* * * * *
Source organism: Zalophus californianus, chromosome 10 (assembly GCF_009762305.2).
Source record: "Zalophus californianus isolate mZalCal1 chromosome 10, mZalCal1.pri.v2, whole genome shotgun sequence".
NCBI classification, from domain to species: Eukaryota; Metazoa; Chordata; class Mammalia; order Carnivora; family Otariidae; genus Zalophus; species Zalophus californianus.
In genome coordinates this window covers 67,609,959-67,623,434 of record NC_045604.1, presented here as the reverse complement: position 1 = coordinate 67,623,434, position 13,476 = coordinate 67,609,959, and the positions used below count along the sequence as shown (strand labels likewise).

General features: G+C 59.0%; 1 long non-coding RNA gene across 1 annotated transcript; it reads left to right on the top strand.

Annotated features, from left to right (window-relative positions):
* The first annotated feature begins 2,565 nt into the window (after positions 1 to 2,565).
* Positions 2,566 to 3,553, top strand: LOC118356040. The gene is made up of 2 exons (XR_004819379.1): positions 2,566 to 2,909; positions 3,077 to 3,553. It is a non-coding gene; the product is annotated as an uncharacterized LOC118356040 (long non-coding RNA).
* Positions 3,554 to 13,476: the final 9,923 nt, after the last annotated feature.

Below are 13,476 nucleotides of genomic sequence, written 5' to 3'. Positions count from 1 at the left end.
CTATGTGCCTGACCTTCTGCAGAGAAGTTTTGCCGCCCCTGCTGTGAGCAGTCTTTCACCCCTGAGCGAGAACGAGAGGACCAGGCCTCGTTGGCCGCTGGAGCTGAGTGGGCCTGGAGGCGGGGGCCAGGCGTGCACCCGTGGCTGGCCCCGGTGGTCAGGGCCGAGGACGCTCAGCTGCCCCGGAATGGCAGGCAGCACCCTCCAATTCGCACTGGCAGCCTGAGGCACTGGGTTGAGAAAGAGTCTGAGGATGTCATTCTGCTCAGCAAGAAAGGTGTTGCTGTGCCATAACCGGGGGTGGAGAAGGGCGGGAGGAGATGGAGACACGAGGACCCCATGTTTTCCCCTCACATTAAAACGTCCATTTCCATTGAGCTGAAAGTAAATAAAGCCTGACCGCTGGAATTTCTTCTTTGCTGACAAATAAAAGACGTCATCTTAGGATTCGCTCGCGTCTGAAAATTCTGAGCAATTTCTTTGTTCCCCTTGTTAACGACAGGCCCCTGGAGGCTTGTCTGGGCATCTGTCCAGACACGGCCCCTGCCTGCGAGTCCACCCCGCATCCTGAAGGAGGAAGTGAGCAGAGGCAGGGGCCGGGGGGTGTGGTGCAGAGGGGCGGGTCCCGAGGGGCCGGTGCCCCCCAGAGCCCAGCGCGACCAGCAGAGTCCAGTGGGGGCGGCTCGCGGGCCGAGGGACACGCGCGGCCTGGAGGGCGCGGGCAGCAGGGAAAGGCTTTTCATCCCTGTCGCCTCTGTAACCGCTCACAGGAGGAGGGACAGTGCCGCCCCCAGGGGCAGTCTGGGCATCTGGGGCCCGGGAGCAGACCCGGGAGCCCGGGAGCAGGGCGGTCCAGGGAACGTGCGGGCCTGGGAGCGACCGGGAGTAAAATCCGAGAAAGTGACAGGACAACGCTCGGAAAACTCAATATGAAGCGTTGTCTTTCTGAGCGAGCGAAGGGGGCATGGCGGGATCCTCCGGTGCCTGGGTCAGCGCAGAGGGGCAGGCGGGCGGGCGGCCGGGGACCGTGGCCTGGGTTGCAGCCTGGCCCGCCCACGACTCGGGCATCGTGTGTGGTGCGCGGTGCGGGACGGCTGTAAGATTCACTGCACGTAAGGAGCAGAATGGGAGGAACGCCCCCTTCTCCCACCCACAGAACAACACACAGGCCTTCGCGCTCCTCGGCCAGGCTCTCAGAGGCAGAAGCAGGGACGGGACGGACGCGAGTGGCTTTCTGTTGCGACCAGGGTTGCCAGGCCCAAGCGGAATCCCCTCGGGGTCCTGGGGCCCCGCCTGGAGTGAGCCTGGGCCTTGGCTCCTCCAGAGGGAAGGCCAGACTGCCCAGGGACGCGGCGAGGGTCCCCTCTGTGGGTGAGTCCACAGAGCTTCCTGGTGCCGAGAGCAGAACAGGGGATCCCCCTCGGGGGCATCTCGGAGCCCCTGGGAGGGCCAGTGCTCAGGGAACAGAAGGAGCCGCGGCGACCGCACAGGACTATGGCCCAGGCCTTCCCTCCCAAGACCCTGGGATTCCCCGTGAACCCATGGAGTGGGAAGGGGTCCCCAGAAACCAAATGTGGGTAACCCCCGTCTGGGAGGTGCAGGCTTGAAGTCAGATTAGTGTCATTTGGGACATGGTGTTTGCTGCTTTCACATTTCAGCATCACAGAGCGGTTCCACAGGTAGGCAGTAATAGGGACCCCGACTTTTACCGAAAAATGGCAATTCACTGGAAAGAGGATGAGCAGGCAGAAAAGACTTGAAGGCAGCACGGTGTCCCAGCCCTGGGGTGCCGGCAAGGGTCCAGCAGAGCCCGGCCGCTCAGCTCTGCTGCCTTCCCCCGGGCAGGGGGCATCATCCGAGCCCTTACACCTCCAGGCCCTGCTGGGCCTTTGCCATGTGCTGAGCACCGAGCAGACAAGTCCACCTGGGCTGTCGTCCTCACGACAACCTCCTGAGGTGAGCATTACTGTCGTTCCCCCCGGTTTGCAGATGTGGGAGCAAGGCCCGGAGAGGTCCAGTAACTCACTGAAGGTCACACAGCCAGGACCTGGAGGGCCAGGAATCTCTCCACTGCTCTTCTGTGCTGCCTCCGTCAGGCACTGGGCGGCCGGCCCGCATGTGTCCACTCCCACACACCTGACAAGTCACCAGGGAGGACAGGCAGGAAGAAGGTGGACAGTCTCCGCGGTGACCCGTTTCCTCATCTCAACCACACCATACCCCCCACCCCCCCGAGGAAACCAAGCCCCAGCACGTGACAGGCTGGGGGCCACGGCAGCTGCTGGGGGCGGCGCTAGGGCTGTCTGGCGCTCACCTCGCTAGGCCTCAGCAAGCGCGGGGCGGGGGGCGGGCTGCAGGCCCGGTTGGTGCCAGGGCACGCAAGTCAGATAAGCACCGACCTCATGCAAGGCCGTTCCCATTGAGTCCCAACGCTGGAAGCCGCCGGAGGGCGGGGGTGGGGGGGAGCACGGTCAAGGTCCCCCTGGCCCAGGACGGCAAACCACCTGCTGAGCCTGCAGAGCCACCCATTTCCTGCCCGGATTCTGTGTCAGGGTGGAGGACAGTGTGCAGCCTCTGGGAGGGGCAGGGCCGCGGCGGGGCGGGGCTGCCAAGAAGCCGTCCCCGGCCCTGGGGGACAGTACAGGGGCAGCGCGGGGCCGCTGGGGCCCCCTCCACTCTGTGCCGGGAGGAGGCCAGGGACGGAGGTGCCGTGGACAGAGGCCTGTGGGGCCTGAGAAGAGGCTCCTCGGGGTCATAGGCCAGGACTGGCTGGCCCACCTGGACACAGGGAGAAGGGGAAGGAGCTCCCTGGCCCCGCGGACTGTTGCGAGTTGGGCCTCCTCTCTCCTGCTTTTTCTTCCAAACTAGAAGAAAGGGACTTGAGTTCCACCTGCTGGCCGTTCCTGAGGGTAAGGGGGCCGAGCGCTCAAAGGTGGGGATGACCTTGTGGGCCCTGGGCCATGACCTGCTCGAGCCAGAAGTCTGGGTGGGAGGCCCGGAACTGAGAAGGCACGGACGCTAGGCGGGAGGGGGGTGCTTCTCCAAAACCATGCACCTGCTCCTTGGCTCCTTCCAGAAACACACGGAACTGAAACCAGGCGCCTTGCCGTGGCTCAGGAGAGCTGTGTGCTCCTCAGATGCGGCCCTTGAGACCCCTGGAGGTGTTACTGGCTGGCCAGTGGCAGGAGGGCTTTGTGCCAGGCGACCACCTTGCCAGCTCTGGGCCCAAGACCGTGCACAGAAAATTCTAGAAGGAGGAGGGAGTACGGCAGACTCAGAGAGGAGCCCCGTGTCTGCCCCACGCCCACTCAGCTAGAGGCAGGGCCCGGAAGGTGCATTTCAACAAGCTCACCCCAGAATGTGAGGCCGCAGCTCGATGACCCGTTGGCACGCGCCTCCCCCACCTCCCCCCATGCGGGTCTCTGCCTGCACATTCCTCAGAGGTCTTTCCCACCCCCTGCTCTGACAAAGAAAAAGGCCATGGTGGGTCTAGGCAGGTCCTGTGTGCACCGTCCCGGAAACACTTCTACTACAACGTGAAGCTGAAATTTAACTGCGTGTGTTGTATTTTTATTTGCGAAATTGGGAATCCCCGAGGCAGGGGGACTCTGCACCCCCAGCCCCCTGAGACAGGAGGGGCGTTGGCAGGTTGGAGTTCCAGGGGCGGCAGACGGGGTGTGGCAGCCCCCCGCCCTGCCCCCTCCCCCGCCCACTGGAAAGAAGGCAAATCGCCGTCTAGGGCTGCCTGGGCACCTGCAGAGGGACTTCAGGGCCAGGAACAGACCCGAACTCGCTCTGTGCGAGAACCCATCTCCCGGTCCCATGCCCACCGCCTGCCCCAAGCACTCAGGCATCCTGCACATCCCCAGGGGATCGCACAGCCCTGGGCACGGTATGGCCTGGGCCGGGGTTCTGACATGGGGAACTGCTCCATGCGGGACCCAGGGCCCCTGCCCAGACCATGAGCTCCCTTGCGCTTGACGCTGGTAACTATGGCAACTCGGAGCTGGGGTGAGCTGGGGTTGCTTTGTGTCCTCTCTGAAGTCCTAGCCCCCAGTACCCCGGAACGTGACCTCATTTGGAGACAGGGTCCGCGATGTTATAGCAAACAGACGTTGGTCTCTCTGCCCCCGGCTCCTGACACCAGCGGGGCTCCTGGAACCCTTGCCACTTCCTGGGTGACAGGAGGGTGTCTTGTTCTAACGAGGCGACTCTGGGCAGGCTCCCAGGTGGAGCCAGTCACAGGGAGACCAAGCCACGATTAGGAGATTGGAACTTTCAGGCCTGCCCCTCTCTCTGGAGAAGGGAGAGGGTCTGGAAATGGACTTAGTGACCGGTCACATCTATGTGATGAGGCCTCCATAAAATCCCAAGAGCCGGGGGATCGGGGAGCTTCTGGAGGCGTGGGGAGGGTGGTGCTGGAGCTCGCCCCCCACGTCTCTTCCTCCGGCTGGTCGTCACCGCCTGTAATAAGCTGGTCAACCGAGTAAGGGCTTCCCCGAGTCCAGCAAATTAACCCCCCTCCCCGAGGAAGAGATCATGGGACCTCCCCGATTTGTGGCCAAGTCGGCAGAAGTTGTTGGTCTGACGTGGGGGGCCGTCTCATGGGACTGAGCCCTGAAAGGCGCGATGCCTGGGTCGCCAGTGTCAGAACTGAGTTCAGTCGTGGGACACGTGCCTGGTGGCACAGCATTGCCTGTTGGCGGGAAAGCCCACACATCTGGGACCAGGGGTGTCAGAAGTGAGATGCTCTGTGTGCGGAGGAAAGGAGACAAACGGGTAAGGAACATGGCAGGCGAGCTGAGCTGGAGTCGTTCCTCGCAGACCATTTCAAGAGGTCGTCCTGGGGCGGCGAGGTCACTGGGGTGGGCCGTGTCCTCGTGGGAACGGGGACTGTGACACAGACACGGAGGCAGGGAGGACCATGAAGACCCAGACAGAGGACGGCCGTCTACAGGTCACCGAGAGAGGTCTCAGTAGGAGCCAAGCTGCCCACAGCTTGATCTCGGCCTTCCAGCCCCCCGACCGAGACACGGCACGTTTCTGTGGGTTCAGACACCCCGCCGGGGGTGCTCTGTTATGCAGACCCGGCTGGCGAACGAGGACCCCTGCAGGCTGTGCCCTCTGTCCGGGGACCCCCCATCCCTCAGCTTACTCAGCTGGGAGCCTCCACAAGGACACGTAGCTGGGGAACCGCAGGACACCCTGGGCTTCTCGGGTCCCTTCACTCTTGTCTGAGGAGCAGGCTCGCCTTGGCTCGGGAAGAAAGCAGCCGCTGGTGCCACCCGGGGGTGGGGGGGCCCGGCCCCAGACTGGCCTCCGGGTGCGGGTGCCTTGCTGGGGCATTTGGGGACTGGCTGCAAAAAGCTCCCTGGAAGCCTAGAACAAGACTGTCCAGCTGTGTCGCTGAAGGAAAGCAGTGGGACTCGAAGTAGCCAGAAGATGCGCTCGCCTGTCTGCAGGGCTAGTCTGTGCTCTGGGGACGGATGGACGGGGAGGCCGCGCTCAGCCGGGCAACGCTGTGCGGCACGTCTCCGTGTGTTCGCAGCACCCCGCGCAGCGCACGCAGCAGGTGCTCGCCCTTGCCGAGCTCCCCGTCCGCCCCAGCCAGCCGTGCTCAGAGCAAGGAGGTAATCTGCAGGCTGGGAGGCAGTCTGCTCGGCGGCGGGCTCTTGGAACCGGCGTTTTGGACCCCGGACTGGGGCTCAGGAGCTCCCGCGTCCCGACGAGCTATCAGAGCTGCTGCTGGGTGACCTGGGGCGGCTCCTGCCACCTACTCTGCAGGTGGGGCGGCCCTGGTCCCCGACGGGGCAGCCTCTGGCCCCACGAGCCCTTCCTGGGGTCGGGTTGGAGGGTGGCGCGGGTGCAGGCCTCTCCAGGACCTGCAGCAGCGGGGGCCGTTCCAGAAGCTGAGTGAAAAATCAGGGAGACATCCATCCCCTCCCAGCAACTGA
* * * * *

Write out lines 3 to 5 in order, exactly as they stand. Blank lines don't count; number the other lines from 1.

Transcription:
NCBI classification, from domain to species: Eukaryota; Metazoa; Chordata; class Mammalia; order Carnivora; family Otariidae; genus Zalophus; species Zalophus californianus.
In genome coordinates this window covers 67,609,959-67,623,434 of record NC_045604.1, presented here as the reverse complement: position 1 = coordinate 67,623,434, position 13,476 = coordinate 67,609,959, and the positions used below count along the sequence as shown (strand labels likewise).

General features: G+C 59.0%; 1 long non-coding RNA gene across 1 annotated transcript; it reads left to right on the top strand.